• 390 24-23 ... B, C ... this is the only Back Mutation below the "710 branch"
  • And it is also a Parallel Mutation
  • All the other yellow Back Mutations are relative to the upstream Z255 branch, and not our downstream "710 branch", and so are not counted in this particular exercise.

So, let's generate some statistics from these numbers:
  • The total number of mutations below the "710 branch" (irrespective of whether they are forward or back) is 71.
  • There are 69 Forward Mutations (i.e. away from the original value of the relevant marker on the "710 branch")
    • 31 Forward Mutations show an increase in the number (e.g. 9 to 10)
    • 38 Forward Mutations show a decrease in the number (e.g. 9 to 8)
  • There are 2 Back Mutations 
    • both Back Mutations show a decrease in the number (i.e. 24 to 23)
  • There are 26 Parallel Mutations
  • Forward Mutations outnumber Back Mutations by a ratio of 35.5 : 1
  • Parallel Mutations outnumber Back Mutations by a ratio of 13 : 1
  • There are 16 people in this tree, and if we make the big assumption that the "710 branch" starts 1000 years ago (i.e. roughly at the time of the introduction of the Gleeson surname), then over the course of 1000 years, the rate of each type of mutation is (crudely) as follows:
    • Forward Mutations = 69/16 = 4.3125 mutations per "line of descent" per 1000 years
    • Back Mutations = 2/16 = 0.125 mutations per "line of descent" per 1000 years
    • Parallel Mutations = 26/16 = 1.625 mutations per "line of descent" per 1000 years

These are crude estimates but they give some idea of the relative importance of Parallel Mutations compared to Back Mutations. And applying this information to the phenomenon of Convergence, it would seem that Back Mutations play a very minor role compared to Parallel Mutations.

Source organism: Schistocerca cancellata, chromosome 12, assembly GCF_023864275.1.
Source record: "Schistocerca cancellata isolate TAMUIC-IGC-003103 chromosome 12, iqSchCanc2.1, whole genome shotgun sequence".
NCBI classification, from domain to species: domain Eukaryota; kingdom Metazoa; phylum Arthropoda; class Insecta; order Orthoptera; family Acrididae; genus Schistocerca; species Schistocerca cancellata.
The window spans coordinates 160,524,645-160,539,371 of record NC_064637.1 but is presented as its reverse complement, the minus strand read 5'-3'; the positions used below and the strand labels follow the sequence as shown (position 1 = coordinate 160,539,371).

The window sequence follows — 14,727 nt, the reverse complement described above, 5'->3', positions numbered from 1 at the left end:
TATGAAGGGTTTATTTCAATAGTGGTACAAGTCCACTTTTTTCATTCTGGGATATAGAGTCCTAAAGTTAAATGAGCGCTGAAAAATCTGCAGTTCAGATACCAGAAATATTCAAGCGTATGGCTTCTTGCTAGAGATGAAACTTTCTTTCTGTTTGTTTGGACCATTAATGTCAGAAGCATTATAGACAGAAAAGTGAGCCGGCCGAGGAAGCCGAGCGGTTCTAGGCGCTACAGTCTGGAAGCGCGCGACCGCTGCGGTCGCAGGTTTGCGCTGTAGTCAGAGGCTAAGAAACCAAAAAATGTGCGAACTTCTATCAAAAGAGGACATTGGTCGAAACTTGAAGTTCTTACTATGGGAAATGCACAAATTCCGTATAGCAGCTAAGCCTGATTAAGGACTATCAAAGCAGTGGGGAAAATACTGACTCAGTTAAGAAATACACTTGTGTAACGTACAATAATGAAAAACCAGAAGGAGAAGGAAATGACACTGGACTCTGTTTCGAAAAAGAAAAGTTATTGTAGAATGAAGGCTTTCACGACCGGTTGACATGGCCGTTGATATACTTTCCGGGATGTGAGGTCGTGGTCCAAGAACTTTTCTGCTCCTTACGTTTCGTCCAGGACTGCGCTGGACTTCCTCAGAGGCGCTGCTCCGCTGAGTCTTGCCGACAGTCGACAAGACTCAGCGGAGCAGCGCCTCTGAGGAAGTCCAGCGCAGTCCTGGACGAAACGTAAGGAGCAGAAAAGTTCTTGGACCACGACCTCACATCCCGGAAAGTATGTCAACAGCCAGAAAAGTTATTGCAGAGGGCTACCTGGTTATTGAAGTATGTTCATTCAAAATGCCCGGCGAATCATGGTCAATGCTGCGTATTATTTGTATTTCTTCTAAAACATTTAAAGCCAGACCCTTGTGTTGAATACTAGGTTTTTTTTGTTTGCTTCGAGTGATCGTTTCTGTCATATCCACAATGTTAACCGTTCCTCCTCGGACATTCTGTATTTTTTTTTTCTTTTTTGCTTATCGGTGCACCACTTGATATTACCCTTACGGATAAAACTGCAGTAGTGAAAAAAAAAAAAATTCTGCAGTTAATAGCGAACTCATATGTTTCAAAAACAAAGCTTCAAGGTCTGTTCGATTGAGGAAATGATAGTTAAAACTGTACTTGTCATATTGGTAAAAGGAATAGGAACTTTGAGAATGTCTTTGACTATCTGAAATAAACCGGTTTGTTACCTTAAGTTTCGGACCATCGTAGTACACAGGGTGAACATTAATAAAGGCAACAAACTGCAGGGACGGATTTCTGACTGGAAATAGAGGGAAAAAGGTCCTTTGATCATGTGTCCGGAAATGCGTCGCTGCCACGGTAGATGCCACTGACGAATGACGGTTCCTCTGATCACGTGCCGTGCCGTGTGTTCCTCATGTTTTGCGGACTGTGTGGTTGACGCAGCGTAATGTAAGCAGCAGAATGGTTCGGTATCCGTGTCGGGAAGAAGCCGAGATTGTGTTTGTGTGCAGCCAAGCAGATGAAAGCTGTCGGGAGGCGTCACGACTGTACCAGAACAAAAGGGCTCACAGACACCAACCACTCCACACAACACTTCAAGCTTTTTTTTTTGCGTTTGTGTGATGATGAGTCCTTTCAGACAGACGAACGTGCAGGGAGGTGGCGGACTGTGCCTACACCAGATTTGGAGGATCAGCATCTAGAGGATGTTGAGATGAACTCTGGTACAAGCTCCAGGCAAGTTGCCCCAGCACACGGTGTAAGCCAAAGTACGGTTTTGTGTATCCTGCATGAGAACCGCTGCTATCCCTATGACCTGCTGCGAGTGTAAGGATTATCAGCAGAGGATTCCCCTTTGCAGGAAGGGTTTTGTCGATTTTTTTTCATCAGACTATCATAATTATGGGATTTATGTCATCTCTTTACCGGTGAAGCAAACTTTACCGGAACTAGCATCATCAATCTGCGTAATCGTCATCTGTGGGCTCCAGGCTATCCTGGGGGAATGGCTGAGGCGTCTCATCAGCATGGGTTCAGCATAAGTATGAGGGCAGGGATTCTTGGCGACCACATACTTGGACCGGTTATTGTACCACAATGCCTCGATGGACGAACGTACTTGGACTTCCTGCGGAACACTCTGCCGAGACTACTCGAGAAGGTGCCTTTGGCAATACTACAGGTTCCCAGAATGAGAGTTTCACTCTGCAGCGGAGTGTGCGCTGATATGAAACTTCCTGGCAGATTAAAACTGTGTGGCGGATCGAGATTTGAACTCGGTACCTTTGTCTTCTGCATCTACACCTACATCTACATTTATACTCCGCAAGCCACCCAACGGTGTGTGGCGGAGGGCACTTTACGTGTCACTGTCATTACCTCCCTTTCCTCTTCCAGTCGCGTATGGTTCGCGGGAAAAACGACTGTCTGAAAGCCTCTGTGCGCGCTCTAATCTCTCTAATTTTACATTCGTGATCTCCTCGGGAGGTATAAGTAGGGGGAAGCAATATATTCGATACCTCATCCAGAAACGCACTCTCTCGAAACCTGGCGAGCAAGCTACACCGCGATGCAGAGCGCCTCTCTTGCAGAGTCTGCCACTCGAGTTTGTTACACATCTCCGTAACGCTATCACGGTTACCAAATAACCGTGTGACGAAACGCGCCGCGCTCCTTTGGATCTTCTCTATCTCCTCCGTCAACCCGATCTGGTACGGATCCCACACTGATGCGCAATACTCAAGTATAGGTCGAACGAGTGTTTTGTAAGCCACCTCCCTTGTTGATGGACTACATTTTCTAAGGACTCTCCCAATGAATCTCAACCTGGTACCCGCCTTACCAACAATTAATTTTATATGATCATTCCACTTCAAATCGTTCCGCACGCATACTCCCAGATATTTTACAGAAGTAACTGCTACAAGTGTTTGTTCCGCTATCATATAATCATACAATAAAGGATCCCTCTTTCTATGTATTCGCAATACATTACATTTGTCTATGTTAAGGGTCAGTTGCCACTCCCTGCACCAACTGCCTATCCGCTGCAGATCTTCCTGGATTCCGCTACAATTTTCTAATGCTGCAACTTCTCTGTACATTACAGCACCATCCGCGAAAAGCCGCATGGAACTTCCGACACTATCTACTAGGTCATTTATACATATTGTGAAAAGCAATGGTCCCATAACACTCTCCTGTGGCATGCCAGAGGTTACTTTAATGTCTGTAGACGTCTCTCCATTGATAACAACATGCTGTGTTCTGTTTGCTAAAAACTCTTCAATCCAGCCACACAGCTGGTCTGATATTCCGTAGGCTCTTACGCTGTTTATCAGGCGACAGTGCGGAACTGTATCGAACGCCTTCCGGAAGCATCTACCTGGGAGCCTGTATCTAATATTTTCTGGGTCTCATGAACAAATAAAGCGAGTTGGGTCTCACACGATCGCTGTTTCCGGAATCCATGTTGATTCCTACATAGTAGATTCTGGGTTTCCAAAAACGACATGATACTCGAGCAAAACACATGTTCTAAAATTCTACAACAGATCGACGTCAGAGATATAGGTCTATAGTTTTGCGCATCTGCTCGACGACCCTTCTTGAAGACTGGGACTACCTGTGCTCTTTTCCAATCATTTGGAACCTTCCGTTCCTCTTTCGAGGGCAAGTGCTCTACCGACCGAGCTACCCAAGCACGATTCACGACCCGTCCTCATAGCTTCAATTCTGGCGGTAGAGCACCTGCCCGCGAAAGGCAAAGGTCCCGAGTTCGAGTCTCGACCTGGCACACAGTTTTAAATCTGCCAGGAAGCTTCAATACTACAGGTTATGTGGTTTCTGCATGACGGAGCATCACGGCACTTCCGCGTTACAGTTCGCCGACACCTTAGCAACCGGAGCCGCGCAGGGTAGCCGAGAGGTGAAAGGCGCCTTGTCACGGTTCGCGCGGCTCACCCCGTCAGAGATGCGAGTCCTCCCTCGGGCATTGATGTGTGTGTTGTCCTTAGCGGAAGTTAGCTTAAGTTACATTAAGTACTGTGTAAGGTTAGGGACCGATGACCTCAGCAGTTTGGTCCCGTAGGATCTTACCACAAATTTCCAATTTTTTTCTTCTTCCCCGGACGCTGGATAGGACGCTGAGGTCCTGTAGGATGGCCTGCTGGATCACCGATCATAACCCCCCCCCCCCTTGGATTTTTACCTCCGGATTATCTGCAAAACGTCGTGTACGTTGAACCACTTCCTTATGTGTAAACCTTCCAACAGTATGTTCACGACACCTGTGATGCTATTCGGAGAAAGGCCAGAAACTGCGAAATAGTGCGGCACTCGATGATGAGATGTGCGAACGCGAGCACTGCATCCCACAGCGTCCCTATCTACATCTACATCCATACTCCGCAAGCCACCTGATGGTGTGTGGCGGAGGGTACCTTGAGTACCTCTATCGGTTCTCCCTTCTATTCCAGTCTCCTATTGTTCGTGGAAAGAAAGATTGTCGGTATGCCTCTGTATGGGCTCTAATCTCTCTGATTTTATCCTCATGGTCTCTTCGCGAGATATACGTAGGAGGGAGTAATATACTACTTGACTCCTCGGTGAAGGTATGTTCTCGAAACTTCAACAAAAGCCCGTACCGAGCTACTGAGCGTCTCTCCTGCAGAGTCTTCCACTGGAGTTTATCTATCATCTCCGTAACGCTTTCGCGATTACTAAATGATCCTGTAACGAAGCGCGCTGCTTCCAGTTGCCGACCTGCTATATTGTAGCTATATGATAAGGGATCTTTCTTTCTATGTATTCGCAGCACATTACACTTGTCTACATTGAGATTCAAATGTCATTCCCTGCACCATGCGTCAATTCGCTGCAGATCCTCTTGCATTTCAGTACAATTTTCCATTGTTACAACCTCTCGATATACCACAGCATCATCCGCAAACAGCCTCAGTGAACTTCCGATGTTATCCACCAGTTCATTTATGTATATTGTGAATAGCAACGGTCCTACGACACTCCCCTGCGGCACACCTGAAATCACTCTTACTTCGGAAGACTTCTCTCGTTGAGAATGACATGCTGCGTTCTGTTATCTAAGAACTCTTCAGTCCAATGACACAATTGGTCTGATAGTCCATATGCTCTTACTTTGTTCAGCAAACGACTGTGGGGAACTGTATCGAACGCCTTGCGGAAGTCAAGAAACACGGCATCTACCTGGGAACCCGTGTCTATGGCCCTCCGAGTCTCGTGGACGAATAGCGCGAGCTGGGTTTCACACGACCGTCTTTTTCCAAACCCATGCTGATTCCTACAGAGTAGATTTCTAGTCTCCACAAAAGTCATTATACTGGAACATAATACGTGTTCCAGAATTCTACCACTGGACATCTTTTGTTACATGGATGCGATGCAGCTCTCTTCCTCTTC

This conjecture is supported by some recent modelling work undertaken by Dave Vance and written up for the L21 Yahoo Discussion Forum. In Dave's simple model, which is an extremely useful basis for further discussion, the "average tree" could expect to have a ratio of Parallel to Back Mutations in the range of 25:1 to 50:1.

This is a lot higher than what I have shown in my MHT for the Lineage II Gleeson's, but this can be partly explained by the fact that there are only 16 people in my Gleeson sample, and we are looking at (perhaps) only the last 1000 years. I would predict that the ratio will increase further as 1) I add more people to the sample; and 2) the duration of observation is extended backward from 1000 years ago (the 710 Branch) to 4300 years ago (the Z255 Branch).

In subsequent posts we will see how these calculations stand up when we add in additional data from 12 SNP Pack results and reconfigure the MHT for Gleeson Lineage II into the next version of the "best fit" model. And we will also attempt to quantify the total number of Back & Parallel Mutations below the upstream marker Z255. And lastly, we will attempt to quantify Convergence itself.

Maurice Gleeson
June 2017

* the Big Y results of a 10th member of the group indicate that this branch is characterised by the SNP A5631 although this result is not reflected in this version of the MHT